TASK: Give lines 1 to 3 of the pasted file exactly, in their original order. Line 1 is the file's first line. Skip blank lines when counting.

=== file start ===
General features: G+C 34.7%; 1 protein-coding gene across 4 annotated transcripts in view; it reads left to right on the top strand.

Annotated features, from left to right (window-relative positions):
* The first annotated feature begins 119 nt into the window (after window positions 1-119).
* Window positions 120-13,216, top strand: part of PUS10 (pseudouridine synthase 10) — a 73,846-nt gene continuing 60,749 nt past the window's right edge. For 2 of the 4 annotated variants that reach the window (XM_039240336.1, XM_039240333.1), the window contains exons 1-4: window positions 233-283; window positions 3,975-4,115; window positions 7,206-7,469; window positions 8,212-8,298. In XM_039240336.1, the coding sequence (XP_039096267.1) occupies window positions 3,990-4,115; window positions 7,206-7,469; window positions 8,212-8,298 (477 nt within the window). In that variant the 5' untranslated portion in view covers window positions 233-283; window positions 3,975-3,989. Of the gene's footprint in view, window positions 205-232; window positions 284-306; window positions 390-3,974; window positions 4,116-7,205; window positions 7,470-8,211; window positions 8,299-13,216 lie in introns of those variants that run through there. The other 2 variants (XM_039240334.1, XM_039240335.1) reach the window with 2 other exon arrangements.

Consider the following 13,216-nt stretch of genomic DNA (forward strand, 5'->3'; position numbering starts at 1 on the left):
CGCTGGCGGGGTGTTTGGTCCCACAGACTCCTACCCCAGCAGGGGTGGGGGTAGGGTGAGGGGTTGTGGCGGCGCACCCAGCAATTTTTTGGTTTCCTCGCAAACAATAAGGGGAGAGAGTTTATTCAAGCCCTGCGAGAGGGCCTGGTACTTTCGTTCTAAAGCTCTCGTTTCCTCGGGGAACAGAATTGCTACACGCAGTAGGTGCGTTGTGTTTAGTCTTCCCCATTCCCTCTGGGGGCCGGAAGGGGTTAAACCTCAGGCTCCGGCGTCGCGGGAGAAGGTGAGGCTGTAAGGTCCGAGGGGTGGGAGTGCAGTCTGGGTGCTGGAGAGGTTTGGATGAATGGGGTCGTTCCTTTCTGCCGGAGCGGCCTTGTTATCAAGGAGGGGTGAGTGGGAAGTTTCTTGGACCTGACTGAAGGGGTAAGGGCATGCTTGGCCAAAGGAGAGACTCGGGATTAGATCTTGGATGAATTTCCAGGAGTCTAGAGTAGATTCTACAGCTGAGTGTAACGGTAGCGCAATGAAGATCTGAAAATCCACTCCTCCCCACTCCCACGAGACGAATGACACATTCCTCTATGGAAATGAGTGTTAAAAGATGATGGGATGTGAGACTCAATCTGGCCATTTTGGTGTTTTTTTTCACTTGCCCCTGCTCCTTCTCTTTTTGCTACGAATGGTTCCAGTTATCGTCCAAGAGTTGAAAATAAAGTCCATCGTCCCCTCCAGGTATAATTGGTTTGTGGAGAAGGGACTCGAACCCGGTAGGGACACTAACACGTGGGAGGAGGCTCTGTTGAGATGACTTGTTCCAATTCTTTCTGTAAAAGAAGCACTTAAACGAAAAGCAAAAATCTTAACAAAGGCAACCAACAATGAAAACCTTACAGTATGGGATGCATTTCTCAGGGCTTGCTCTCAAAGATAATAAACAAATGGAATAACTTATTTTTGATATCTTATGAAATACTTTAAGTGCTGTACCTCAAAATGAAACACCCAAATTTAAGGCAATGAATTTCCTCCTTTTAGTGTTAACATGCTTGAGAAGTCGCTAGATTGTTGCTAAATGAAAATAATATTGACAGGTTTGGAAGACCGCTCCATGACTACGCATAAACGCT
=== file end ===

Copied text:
General features: G+C 34.7%; 1 protein-coding gene across 4 annotated transcripts in view; it reads left to right on the top strand.

Annotated features, from left to right (window-relative positions):
* The first annotated feature begins 119 nt into the window (after window positions 1-119).